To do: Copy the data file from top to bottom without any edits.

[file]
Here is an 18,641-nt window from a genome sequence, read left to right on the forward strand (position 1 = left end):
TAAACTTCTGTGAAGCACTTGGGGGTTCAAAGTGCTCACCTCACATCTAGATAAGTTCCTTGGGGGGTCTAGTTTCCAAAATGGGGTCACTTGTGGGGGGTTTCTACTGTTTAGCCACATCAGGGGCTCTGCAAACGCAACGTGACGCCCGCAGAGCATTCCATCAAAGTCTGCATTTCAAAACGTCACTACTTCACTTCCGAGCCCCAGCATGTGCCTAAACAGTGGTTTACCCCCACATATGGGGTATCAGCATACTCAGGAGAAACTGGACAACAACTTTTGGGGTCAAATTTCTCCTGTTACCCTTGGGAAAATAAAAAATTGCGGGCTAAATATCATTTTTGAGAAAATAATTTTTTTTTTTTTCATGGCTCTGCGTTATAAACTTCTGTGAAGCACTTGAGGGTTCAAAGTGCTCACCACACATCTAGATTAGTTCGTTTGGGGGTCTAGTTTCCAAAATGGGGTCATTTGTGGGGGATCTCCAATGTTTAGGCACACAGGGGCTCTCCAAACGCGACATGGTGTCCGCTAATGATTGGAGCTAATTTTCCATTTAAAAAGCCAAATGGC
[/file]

Here is an 18,641-nt window from a genome sequence, read left to right on the forward strand (position 1 = left end):
TAAACTTCTGTGAAGCACTTGGGGGTTCAAAGTGCTCACCTCACATCTAGATAAGTTCCTTGGGGGGTCTAGTTTCCAAAATGGGGTCACTTGTGGGGGGTTTCTACTGTTTAGCCACATCAGGGGCTCTGCAAACGCAACGTGACGCCCGCAGAGCATTCCATCAAAGTCTGCATTTCAAAACGTCACTACTTCACTTCCGAGCCCCAGCATGTGCCTAAACAGTGGTTTACCCCCACATATGGGGTATCAGCATACTCAGGAGAAACTGGACAACAACTTTTGGGGTCAAATTTCTCCTGTTACCCTTGGGAAAATAAAAAATTGCGGGCTAAATATCATTTTTGAGAAAATAATTTTTTTTTTTTTCATGGCTCTGCGTTATAAACTTCTGTGAAGCACTTGAGGGTTCAAAGTGCTCACCACACATCTAGATTAGTTCGTTTGGGGGTCTAGTTTCCAAAATGGGGTCATTTGTGGGGGATCTCCAATGTTTAGGCACACAGGGGCTCTCCAAACGCGACATGGTGTCCGCTAATGATTGGAGCTAATTTTCCATTTAAAAAGCCAAATGGC